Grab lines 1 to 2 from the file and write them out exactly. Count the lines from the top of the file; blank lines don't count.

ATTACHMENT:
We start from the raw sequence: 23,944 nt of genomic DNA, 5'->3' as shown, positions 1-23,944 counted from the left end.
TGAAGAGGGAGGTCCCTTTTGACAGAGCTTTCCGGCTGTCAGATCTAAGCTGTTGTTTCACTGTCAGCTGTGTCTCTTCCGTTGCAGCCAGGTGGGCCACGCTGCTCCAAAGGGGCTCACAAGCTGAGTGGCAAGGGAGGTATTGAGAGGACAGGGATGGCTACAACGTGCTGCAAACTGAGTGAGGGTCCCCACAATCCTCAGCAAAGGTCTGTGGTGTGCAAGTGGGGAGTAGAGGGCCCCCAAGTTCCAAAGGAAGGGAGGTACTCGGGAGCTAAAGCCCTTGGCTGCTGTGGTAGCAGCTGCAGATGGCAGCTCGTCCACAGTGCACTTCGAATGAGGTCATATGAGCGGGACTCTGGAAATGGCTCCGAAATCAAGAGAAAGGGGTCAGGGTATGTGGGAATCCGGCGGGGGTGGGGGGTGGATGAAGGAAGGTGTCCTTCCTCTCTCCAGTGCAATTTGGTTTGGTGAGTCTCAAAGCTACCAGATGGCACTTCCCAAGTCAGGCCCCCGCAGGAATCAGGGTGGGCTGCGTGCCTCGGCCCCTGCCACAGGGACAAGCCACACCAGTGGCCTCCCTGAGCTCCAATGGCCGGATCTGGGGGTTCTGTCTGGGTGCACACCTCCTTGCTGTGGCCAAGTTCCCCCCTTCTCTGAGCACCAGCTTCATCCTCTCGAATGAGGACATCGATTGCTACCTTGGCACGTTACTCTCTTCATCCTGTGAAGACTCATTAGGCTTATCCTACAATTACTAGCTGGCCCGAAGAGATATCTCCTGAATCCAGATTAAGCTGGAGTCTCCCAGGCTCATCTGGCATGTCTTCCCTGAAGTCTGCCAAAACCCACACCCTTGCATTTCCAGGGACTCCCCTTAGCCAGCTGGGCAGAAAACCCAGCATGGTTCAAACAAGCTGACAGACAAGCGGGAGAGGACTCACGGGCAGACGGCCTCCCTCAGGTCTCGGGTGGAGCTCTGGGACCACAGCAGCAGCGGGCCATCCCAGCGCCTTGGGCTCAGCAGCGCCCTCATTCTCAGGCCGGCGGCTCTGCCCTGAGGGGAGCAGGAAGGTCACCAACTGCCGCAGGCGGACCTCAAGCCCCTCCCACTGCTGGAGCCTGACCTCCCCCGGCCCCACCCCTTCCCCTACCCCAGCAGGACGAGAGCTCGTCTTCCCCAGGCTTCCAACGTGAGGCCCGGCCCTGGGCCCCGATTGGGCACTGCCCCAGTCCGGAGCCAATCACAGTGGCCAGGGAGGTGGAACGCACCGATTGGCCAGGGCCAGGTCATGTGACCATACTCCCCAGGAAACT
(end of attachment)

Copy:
We start from the raw sequence: 23,944 nt of genomic DNA, 5'->3' as shown, positions 1-23,944 counted from the left end.
TGAAGAGGGAGGTCCCTTTTGACAGAGCTTTCCGGCTGTCAGATCTAAGCTGTTGTTTCACTGTCAGCTGTGTCTCTTCCGTTGCAGCCAGGTGGGCCACGCTGCTCCAAAGGGGCTCACAAGCTGAGTGGCAAGGGAGGTATTGAGAGGACAGGGATGGCTACAACGTGCTGCAAACTGAGTGAGGGTCCCCACAATCCTCAGCAAAGGTCTGTGGTGTGCAAGTGGGGAGTAGAGGGCCCCCAAGTTCCAAAGGAAGGGAGGTACTCGGGAGCTAAAGCCCTTGGCTGCTGTGGTAGCAGCTGCAGATGGCAGCTCGTCCACAGTGCACTTCGAATGAGGTCATATGAGCGGGACTCTGGAAATGGCTCCGAAATCAAGAGAAAGGGGTCAGGGTATGTGGGAATCCGGCGGGGGTGGGGGGTGGATGAAGGAAGGTGTCCTTCCTCTCTCCAGTGCAATTTGGTTTGGTGAGTCTCAAAGCTACCAGATGGCACTTCCCAAGTCAGGCCCCCGCAGGAATCAGGGTGGGCTGCGTGCCTCGGCCCCTGCCACAGGGACAAGCCACACCAGTGGCCTCCCTGAGCTCCAATGGCCGGATCTGGGGGTTCTGTCTGGGTGCACACCTCCTTGCTGTGGCCAAGTTCCCCCCTTCTCTGAGCACCAGCTTCATCCTCTCGAATGAGGACATCGATTGCTACCTTGGCACGTTACTCTCTTCATCCTGTGAAGACTCATTAGGCTTATCCTACAATTACTAGCTGGCCCGAAGAGATATCTCCTGAATCCAGATTAAGCTGGAGTCTCCCAGGCTCATCTGGCATGTCTTCCCTGAAGTCTGCCAAAACCCACACCCTTGCATTTCCAGGGACTCCCCTTAGCCAGCTGGGCAGAAAACCCAGCATGGTTCAAACAAGCTGACAGACAAGCGGGAGAGGACTCACGGGCAGACGGCCTCCCTCAGGTCTCGGGTGGAGCTCTGGGACCACAGCAGCAGCGGGCCATCCCAGCGCCTTGGGCTCAGCAGCGCCCTCATTCTCAGGCCGGCGGCTCTGCCCTGAGGGGAGCAGGAAGGTCACCAACTGCCGCAGGCGGACCTCAAGCCCCTCCCACTGCTGGAGCCTGACCTCCCCCGGCCCCACCCCTTCCCCTACCCCAGCAGGACGAGAGCTCGTCTTCCCCAGGCTTCCAACGTGAGGCCCGGCCCTGGGCCCCGATTGGGCACTGCCCCAGTCCGGAGCCAATCACAGTGGCCAGGGAGGTGGAACGCACCGATTGGCCAGGGCCAGGTCATGTGACCATACTCCCCAGGAAACT